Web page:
Bogotá is notorious for being rainy and cold, so stopping in at the metropolises’ oldest existing restaurant and warming up with some hot chocolate and cheese is another culinary essential stop.
The place to go? La Puerta Falsa.
The restaurant has been open since 1816 and it shows. A couple dozen seats are crammed in over two floors in a building that is barely 18 feet wide. The wooden beams in the ceiling and hunter green baluster railings add to the coziness.
They offer a short menu, but the two recommended options are the tamales, which famed foodie Anthony Bordain called ‘a thing of beauty’, and the Chocolato Completo.
The hot chocolate is served with a chunk of white cheese, that you break up and let melt in the liquid before drinking. It is also accompanied with a porous slightly cheesy, slightly sweet bread called Almojábanas.
The perfect snack to warm you up after a morning walking tour.
Address: La Puerta Falsa, Calle 11, # 6-50, Bogotá. Near Simon Bolivar Square.
14. Top Things to Do in Bogotá: Knock Back Some Bootleg Chicha
Chicha is a fermented corn drink that originated from the indigenous Muisca tribes and is made from corn, water, and panela.
Chicha was officially banned in November 1948, as authorities blamed it for the violence of 9 April. However, one of the local Barvarian breweries had long been waging an anti-Chicha campaign with adverts blazingly stating: ‘Chicha makes you dumb. Don’t drink fermented drinks.’ And ‘Prisons are full of people who drink chicha’.
Since then it has existed solely in a few ‘calendestina’ chicharias located in the seedy back streets of La Calanderia.
However, last year the drink went a bit more mainstream with the opening of the Chicha Museum. Located diagonally across from the church of El Chorro de Quevedo, it’s right next to La Bendita chichería. The 40-minute tour (sadly only in Spanish) talks about the history, preparation and characteristics of chichi and includes a tasting.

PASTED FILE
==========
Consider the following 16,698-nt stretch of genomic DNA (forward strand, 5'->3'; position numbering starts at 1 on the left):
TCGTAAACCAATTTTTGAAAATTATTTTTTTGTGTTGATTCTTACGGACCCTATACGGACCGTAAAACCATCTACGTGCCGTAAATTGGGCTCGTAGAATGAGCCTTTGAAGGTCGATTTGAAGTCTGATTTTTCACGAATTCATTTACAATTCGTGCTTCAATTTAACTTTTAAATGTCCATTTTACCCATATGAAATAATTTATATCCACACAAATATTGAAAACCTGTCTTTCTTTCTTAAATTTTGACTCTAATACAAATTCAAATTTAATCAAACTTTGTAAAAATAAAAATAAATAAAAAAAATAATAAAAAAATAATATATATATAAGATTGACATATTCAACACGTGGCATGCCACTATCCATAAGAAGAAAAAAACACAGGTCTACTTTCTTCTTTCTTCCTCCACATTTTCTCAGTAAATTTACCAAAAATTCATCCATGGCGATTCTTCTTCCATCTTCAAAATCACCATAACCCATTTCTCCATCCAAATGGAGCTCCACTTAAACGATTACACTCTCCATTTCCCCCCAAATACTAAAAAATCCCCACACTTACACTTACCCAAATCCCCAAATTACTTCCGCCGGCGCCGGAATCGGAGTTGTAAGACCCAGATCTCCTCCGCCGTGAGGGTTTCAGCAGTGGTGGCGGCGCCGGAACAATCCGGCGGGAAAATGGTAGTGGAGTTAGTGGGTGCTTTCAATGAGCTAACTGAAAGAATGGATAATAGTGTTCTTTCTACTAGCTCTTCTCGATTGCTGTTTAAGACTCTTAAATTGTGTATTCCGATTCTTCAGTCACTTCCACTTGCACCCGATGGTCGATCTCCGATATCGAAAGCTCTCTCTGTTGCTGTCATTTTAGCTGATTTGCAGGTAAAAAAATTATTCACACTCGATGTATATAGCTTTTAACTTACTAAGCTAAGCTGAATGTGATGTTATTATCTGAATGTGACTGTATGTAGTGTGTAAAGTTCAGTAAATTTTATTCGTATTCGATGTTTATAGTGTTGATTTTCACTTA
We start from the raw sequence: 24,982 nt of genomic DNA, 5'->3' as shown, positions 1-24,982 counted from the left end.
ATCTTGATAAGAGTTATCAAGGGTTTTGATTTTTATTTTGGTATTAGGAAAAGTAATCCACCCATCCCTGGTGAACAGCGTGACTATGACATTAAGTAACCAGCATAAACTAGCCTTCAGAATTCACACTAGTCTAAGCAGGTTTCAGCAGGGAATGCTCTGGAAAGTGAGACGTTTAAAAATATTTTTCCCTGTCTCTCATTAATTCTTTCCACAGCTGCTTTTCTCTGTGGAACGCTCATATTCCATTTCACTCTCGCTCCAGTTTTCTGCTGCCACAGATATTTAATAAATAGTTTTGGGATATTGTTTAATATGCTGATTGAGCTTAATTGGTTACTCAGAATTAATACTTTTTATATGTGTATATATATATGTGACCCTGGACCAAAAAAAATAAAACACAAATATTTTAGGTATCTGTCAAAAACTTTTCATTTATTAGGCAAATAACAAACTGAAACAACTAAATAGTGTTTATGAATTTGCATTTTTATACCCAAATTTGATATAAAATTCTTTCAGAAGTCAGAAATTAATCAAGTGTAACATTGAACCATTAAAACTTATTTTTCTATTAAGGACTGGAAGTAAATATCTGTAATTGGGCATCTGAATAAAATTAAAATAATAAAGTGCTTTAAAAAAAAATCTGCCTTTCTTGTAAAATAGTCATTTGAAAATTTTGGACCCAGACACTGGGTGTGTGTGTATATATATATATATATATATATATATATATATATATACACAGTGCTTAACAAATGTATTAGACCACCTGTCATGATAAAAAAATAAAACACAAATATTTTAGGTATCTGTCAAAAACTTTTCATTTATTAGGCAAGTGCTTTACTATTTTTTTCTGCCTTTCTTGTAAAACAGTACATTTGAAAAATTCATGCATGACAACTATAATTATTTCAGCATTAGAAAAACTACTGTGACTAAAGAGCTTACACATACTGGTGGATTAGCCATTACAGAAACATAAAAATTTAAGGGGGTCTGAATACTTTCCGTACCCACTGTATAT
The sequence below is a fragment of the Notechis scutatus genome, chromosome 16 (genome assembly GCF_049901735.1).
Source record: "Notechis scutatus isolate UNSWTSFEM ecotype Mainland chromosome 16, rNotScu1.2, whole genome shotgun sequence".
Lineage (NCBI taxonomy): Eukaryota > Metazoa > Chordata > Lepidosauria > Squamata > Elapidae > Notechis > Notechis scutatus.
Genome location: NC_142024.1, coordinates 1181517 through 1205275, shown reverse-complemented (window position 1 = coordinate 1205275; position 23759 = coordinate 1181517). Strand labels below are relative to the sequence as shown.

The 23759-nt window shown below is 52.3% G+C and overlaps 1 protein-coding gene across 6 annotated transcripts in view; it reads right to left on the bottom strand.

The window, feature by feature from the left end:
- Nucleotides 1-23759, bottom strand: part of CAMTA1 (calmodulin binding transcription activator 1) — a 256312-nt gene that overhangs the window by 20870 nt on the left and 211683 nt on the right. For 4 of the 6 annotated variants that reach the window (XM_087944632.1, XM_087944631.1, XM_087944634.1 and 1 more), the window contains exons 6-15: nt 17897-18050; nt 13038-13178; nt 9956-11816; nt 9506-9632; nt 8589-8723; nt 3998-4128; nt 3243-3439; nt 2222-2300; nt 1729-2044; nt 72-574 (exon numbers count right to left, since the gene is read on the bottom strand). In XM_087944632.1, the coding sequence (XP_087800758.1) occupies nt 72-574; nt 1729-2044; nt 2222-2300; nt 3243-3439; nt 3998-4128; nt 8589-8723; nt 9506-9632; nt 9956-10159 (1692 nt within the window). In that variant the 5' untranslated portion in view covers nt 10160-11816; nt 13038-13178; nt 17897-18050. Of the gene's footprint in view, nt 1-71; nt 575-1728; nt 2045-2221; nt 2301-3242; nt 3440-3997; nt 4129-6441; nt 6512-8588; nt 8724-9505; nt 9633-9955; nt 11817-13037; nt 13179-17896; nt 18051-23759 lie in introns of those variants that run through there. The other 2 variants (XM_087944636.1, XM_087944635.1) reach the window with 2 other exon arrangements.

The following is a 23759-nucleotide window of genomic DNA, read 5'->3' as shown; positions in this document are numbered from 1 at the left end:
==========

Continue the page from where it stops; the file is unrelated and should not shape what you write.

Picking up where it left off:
Address: The Mueso de la Chica, Calle 12B con Carrera 1
15. Top Things to Do in Bogotá: Indulge in a Gourmet Meal at Prudencia
I know, everyone says you MUST go to Andrés Carne De Res if you are in Bogotá (and they now have a location in Medellín).
Frankly, it didn’t look like my kind of place, so I’m going to counter popular trends and say if you only eat at one gastronomic restaurant in Bogotá, eat at Prudencia. Honestly, it is a foodies heaven. Among one of the top restaurant experiences I’ve had in my life.
Upon entering the wooden door of Prudencia, you are whisked from the grimy streets of the historical centre into a rustic French styled bistro that feels as if it’s in the open air as the tables are spread out under a vaulted conservatory roof of iron and glass.
The unpretentious casual seating of wooden tables and clear plastic chairs don’t prepare you for the phenomenal food. Prudencia focuses on quality, not quantity, so their four course menu is never set; instead it will be conjured up from the freshest local ingredients that they can source on the day.
For my lunch, I choose pork belly for the main, which was smoked with saffron and served with carmelized pecans, wood-roasted squash, creamy goat’s cheese, wild arugula, and spiced with a hint of cumin and cinnamon. Dessert was a seventy-percent chocolate torte with an orange, rosemary and hazelnut crunch the thinnest of pastries topped with a crystalized sprig of rosemary.
My four courses with a glass of white wine and a carafe of coffee at the end was pretty indulgent by Colombian standards at 106,000 pesos, but when compared to the many Michelin starred restaurants that I’ve eaten at in London, it was an absolute steal.
Address: Carrera 2 # 11-34, La Candelaria, Bogotá
The Bottom Line: Top 15 Things to Do in Bogotá
Bogotá is a huge city with so many things to do. TripAdvisor currently lists an overwhelming 342 things to do in Bogotá. So, I tried to narrow down the list and choose my top 15 things to do in Bogotá, which includes a mix of waking tours, museums, nature, gastronomy and a few different things.
But everyone’s opinions are different. Please let us know in the comments about any other top things to do in Bogotá that I missed…